What behavioral traits make people more likely to succeed in life? originally appeared on Quora, the place to gain and share knowledge, empowering people to learn from others and better understand the world. You can follow Quora on Twitter, Facebook, and Google Plus.
There is no shortage of thought around the behavioral traits that allow people to be successful in life. To me, there are some very basic behaviors (value system, work ethic, positivity, grit, kindness, generosity, gratitude for ourselves and others) that I believe are fundamentals. But, the real answer lies in the definition of success. And, each of us has our own unique definition.
One of the most powerful moments in my leadership was when my largest client toured our office and the new Clarity Institute. He was blown away by the creativity, detail, and meaning in every element. However, he was visibly disturbed by a wall that displayed the message: “The only line we care about is our client’s growing bottom line.” I was shocked at his response because of the multimillion-dollar turnaround we helped him to spearhead. But when asked, he replied, “how about the number of moms and dads you ensure go home at night because of our safe practices, how about the decrease in suicides, how about the increase in happy employees?” Lesson learned – his priorities and definition were clear. Once I was able to understand his definition, then the behavioral traits become clearer too.
When we help people work through transitions in their lives and work, we employ a set of 13 behavioral traits or competencies that we believe leaders (leaders of their own lives or as leaders of their companies) must work to evaluate, understand and improve.
1. Inspiring others
2. Thinking strategically
3. Leading change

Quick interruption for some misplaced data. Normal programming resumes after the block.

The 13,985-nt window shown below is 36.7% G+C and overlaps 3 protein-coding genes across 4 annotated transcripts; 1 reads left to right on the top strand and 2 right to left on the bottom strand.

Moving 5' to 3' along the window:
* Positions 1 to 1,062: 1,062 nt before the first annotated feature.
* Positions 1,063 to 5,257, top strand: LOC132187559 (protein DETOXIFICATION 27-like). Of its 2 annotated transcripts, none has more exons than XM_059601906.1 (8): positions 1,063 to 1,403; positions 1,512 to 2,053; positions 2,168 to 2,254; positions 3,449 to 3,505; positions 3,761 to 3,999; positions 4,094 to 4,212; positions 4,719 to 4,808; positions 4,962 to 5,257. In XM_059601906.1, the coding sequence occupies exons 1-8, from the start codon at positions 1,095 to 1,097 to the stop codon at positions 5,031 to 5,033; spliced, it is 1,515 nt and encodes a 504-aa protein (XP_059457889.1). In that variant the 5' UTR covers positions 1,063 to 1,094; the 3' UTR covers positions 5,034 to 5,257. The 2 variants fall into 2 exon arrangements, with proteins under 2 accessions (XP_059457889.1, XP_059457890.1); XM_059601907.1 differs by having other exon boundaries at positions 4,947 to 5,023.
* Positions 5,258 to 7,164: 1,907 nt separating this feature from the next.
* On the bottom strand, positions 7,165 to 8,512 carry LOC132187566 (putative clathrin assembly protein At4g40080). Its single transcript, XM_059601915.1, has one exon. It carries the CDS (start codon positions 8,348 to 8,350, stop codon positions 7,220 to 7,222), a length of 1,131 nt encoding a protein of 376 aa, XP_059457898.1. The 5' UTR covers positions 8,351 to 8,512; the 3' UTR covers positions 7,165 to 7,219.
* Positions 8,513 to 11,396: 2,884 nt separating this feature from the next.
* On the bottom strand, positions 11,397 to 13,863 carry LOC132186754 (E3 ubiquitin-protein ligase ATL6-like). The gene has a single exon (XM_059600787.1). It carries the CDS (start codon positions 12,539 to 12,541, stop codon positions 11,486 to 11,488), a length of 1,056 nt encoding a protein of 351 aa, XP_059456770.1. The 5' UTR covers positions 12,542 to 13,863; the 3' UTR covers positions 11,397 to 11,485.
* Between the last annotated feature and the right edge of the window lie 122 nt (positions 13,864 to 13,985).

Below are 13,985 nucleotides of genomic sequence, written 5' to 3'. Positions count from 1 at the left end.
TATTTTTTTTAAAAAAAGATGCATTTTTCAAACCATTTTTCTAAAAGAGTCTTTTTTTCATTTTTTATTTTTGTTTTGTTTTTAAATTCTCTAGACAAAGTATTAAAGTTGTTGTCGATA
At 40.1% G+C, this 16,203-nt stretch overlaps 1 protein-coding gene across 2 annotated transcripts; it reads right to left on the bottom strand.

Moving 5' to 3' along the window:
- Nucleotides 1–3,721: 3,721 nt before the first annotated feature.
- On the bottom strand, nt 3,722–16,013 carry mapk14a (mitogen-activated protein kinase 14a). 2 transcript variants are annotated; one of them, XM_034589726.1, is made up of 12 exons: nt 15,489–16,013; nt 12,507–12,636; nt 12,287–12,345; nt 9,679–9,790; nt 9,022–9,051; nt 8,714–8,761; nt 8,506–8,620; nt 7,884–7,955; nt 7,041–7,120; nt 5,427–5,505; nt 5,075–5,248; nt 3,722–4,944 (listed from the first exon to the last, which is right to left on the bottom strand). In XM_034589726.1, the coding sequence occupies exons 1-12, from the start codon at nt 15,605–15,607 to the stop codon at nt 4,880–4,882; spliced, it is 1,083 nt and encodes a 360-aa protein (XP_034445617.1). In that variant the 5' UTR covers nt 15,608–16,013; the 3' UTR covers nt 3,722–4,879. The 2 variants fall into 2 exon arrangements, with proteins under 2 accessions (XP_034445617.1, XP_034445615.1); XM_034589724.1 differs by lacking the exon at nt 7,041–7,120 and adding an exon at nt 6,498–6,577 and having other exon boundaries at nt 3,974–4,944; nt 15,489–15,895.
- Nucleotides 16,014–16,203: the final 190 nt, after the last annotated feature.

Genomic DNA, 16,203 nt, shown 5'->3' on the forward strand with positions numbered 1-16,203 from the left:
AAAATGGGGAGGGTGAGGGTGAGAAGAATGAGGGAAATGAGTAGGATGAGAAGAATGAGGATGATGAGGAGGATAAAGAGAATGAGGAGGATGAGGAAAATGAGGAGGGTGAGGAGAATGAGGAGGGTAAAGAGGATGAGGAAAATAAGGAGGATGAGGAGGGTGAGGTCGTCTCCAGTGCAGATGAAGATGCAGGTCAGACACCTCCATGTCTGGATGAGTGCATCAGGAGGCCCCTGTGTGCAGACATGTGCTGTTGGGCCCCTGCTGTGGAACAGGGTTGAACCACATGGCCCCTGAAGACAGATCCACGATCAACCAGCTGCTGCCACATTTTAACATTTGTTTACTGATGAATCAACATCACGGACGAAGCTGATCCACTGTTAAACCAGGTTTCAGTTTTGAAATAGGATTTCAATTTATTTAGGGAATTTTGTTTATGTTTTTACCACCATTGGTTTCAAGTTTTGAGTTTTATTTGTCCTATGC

4. Learning from experience
5. Navigating ambiguity
6. Demonstrating courage and grit
7. Displaying interpersonal savvy
8. Being mindful
9. Displaying creativity
10. Building relationships
11. Recognizing potential
12. Communicating effectively
And, finally, the 13th behavioral competency is positivity.
While there are robust definitions and behavioral examples that help leaders understand each competency, I want to briefly focus on number 13 – positivity. To many, it appears soft and fuzzy. But positivity is one of the most important catalysts for profitability, it is a key driver for health and well-being of a leader or company, and it is the glue that binds us to our desired future state. We measure positivity in leaders and companies through the Positivity Quotient, which is a key indicator of a leader’s or an organization’s ability to achieve their goals in a timely manner.
Just like anything that is worth having in life, these behaviors are things that must be understood, constantly evaluated and worked on. In our Deutser Clarity Institute, we bring each of these to life through wildly imaginative exercises and creative spaces so that an individual, leader or team has the freedom and safety to explore the boundaries of each. Whether at the Institute, at the office or at home, take time to think about these and the behavioral competencies that define and drive you!
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